Keeping the Castle
“If you’re a fan of I Capture the Castle you will love this sharply funny tale of courtship. A delicious confection.” -- Polly Shulman, author of Enthusiasm
“Take one Austenian heroine in desperate financial straits. Put her in a crumbling castle, give her two evil stepsisters and some very unsuitable suitors. Make it funny! Patrice Kindl’s Keeping the Castle is an absolute charmer!” -- Karen Joy Fowler, author of The Jane Austen Book Club
Praise For Keeping the Castle…
Booklist STARRED REVIEW Seventeen-year-old Althea Crawley is facing a plight familiar to characters in Dodie Smith’s I Capture the Castle (1949), Jane Austen’s Pride and Prejudice, and PBS’ Downton Abbey: “Perhaps one day women might be able to choose their husbands with no thought of money and position, but not in this day and age in Lesser Hoo, Yorkshire, England.” Althea is on a quest to marry rich so that she may secure the family’s only inheritance, a dilapidated castle on the edge of the North Sea. She also bears the burden of supporting her widowed mother, four-year-old brother, and two sour, wealthy stepsisters, who refuse to contribute financially to the household. Marriage prospects in tiny Lesser Hoo are slim, to say the least, until dashing and wealthy Lord Boring arrives on the scene. Matters are further complicated by a revolving cast of potential suitors, including Lord Boring’s cousin, Mr. Fredericks, who is the Mr. Darcy to Althea’s Elizabeth Bennet. As with any respectable story set in England in the nineteenth or early twentieth century, the ending is jam-packed with revelations, only some of which are surprising. In her first novel in a decade, Kindl (Goose Chase, 2001) writes with sharp, effervescent, period-specific language that is so spot-on readers may find themselves adopting a British accent. This witty take on classic Regency romances is frothy fun for YA Anglophiles. — Ann Kelley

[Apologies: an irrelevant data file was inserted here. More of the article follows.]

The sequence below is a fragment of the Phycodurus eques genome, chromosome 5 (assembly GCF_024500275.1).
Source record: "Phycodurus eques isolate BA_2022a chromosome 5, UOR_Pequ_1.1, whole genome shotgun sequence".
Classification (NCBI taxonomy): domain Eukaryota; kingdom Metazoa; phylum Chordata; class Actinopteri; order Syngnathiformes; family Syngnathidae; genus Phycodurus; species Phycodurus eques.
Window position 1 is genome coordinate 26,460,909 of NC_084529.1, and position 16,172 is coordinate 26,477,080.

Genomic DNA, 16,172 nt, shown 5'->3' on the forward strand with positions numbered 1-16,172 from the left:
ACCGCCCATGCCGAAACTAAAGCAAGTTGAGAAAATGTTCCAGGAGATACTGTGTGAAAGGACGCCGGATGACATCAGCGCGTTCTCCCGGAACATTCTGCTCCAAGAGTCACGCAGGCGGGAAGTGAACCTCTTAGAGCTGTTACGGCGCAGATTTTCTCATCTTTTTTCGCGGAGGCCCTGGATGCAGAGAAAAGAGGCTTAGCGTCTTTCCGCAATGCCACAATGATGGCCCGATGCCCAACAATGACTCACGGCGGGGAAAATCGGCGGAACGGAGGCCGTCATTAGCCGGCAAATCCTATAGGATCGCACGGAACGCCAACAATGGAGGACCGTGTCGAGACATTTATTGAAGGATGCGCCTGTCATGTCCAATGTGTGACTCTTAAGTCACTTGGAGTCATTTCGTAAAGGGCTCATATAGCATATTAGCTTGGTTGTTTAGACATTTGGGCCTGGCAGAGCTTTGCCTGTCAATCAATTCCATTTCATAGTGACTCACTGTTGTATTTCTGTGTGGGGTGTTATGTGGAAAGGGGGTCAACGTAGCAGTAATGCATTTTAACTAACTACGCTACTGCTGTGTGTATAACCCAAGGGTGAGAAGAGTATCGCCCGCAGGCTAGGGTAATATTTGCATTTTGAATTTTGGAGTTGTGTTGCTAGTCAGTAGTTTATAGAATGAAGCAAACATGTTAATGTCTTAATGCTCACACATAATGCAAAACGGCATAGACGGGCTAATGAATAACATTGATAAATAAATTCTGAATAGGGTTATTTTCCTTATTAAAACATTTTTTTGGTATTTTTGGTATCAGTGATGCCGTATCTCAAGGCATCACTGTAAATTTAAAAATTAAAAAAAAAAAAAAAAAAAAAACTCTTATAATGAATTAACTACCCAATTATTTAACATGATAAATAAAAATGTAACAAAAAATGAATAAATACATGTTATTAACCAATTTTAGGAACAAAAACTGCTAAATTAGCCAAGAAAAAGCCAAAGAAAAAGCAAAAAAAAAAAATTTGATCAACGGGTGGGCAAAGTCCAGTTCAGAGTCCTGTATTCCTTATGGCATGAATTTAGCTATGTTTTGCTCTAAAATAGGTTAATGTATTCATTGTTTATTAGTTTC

School Library Journal STARRED REVIEW This droll tale set in 19th-century England will earn smiles of recognition from those familiar with Pride and Prejudice. Althea Crawley's only hope of saving her family and their castlelike home from their state of genteel poverty is to ensnare a wealthy husband using the two sole tools at her disposal: her youth and her beauty. The 17-year-old soon sets her sights on dashing Lord Boring, but obstacles arise, including her scheming stepsisters and Boring's seemingly boorish cousin, Mr. Fredericks. Though the bulk of the action revolves around socializing—visits, picnics, riding parties—these events are infused with enough drama and social maneuvering to keep the plot moving smoothly. Witty dialogue, particularly the barbed exchanges between Althea and Mr. Fredericks, recalls Elizabeth Bennet and Mr. Darcy's sharp banter but will also be accessible to readers who have not yet encountered Austen. Kindl uses sly humor to take aim at societal customs and standards. For example, Althea questions a rich suitor about why her appreciation of his wealth is mercenary while his enjoyment of her physical beauty is admirable. Althea is a worthy heroine with sharp-eyed views on matrimony that set her apart from more typical dewy-eyed protagonists. The dilapidated castle setting, the Crawleys' desperate circumstances, Althea's amusingly wicked stepsisters, and a touch of romance all bring this archly humorous story to vivid life. A treat for both fans of Austen and newcomers alike. — Mahnaz Dar
Kirkus Review A romp of a Regency romance told through the discerning voice of a witty teenage beauty whose family needs to her to marry for money.. . . Kindl respects the conventions of the genre while also gently mocking it. ...While the happy ending comes as no surprise, the path to it is funny as well as satisfying, with many nods to Jane Austen along the way.
Viking Books for Young Readers, 9780670014385, 224pp.
Publication Date: June 14, 2012